In April 2015, famed celebrity chef Homaru Cantu, best known for his use of molecular gastronomy, was found dead inside the building he was planning to renovate into a restaurant. Cantu had no history of depression or mental illness and the death was ruled a suicide.

Only a few weeks ago, more than 1,500 people attended the funeral of French-born chef Benoît Violier of Restaurant De l’Hôtel de Ville, a recipient of three Michelin stars. Violier, who was often dubbed the “world’s top chef”, did not pass away due to old age or a heart attack. Rather, the 44-year-old paragon ended his own life, leaving behind a wife and son.

Though disheartening, these terrible stories are just a few examples of how incredibly detrimental the stress of the restaurant industry can be on those who thrive in it.

Mental Health

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Mental health will always continue to be a touchy subject for most individuals simply because of the stigma that surrounds the topic. Those affected by the consequences of suicide or depression can find it difficult to share their stories and speak out about both the depth and breadth of emotional disorders.

Nonetheless, it is time to end the stigma that surrounds mental health in the lives of chefs and owners alike in the restaurant and culinary worlds. No longer should 3 out of every 4 individuals that suffer from a mental illness feel its effects, including shame, distress, and misrepresentation.

The foremost step in ensuring this motion is to have an understanding of the reasoning behind the increasing prevalence of depression in the food service industry. While it’s difficult to pinpoint the exact cause, there are a plethora of triggers that are extremely common to virtually every member of high-speed restaurant environments.

Mental Health

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Demand for Perfection

The restaurant world is designed to not only request perfection, but demand it. With so much competition, if the final product is not precisely what the target market is looking for, customers will move on to an alternative eatery without hesitation.

Lack of Room for Error

Unlike most industries, there is absolutely no room for error when dealing with a product that can so easily be tarnished. Anything from a simple pasta dish to an extravagantly designed dessert platter requires every action in its preparation to be performed with precision and tenacity.

Physical and Mental Demands

Chefs are constantly moving around and thinking on their feet for hours upon hours at a time, and there is often little to no time to recuperate for the next day. The mental and physical demands of thriving in this industry often take a detrimental toll on the many individuals that have a stake in it.

Competitive Atmosphere

With food being such a universal product, there is a constant presence of rivalrous competition. In an ever-changing world, food trends are continually developing and those in the food service industry must learn to adapt to not only those trends but their competition’s newest concoctions as well. It’s a dog-eat-dog world out there, and the restaurant world is no different.

Mental Health

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Okay, you get it: being an up-and-coming chef isn’t an easy job and mental illness is becoming increasingly prevalent in the food service industry. But what can be done about it and why aren’t people proactively trying to solve the issue? What’s stopping individuals from personally speaking out about the topic and why is it rarely publicized despite its universal nature?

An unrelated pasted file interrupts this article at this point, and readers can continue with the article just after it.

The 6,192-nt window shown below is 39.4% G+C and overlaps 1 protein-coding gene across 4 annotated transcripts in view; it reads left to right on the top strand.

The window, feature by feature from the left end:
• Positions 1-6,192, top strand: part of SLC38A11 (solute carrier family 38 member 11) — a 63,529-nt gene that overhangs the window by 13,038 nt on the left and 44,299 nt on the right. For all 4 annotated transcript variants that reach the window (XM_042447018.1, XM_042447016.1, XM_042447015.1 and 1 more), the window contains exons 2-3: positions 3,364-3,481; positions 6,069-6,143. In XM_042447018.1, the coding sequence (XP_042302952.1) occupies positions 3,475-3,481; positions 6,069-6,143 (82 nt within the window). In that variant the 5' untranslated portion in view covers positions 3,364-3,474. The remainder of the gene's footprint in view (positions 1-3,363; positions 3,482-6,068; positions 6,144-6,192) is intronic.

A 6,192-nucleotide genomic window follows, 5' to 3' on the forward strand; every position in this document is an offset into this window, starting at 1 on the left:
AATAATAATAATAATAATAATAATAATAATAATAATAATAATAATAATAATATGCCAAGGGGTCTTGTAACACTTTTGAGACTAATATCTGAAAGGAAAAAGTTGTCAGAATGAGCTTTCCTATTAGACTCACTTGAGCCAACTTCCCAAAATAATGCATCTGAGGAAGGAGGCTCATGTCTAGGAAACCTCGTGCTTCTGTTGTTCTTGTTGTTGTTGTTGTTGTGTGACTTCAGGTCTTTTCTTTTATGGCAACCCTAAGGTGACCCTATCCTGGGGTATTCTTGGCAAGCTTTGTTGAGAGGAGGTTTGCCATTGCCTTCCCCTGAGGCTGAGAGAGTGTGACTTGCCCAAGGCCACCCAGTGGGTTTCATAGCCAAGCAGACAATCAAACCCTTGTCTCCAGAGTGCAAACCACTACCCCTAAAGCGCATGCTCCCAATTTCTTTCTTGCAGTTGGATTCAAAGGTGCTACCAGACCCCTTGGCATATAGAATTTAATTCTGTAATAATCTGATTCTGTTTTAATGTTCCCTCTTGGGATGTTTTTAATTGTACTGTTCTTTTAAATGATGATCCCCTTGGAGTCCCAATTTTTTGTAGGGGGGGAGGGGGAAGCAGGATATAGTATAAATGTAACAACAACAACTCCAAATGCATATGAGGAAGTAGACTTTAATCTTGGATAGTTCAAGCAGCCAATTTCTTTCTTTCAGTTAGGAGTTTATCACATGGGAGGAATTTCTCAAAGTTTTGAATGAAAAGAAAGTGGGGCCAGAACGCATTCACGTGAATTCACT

The biggest and most reasonable explanation is that there is so much stigma that is relentlessly present. Constant judgement and false claims regarding the amount of mental strength needed for a job in the restaurant world consistently causes individuals with mental illnesses to feel ashamed.

Consequentially, a large portion of chefs tend to smoke and drink in an excessive manner in order to deal with the effects of extreme mental stress and the overwhelming feeling of being misunderstood. These behaviors only hurt their physical health in the long run and pin the profession as something it’s not.

Mental Health

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But there are signs of change. Various charities and nonprofits are actively attempting to resolve the issue and destigmatize mental health issues in the industry. Chefs With Issues was created “for the care and feeding of the people that feed us.” Its creator, Kat Kinsman, hopes that the organization will aid in granting restaurant professionals the psychological help that they need.

According to an article, Kinsman writes:

“Seeking help for depression, anxiety, bipolar disorder, OCD, addiction, not only is it a financial impossibility for people who often don’t even have access to basic healthcare – let alone mental healthcare – it’s stigmatized. We’re stopping each other from seeking help, and that’s got to change…For a profession that’s so much about sensual joy and physical satisfaction, it’s hard as hell on the psyche.”

Mental Health

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The restaurant world should be one in which all players – from waitresses to head chefs – are nothing short of happy and healthy. Food will always continue to be a rich source of culture and tradition, and it’s time to recreate the perception of its evolving industry.

So, get involved and share your story, educate about the importance of maintaining a healthy mentality, and learn more about what you can do in order to make the restaurant industry one that is no longer misunderstood and unappreciated.

Let’s end the stigma.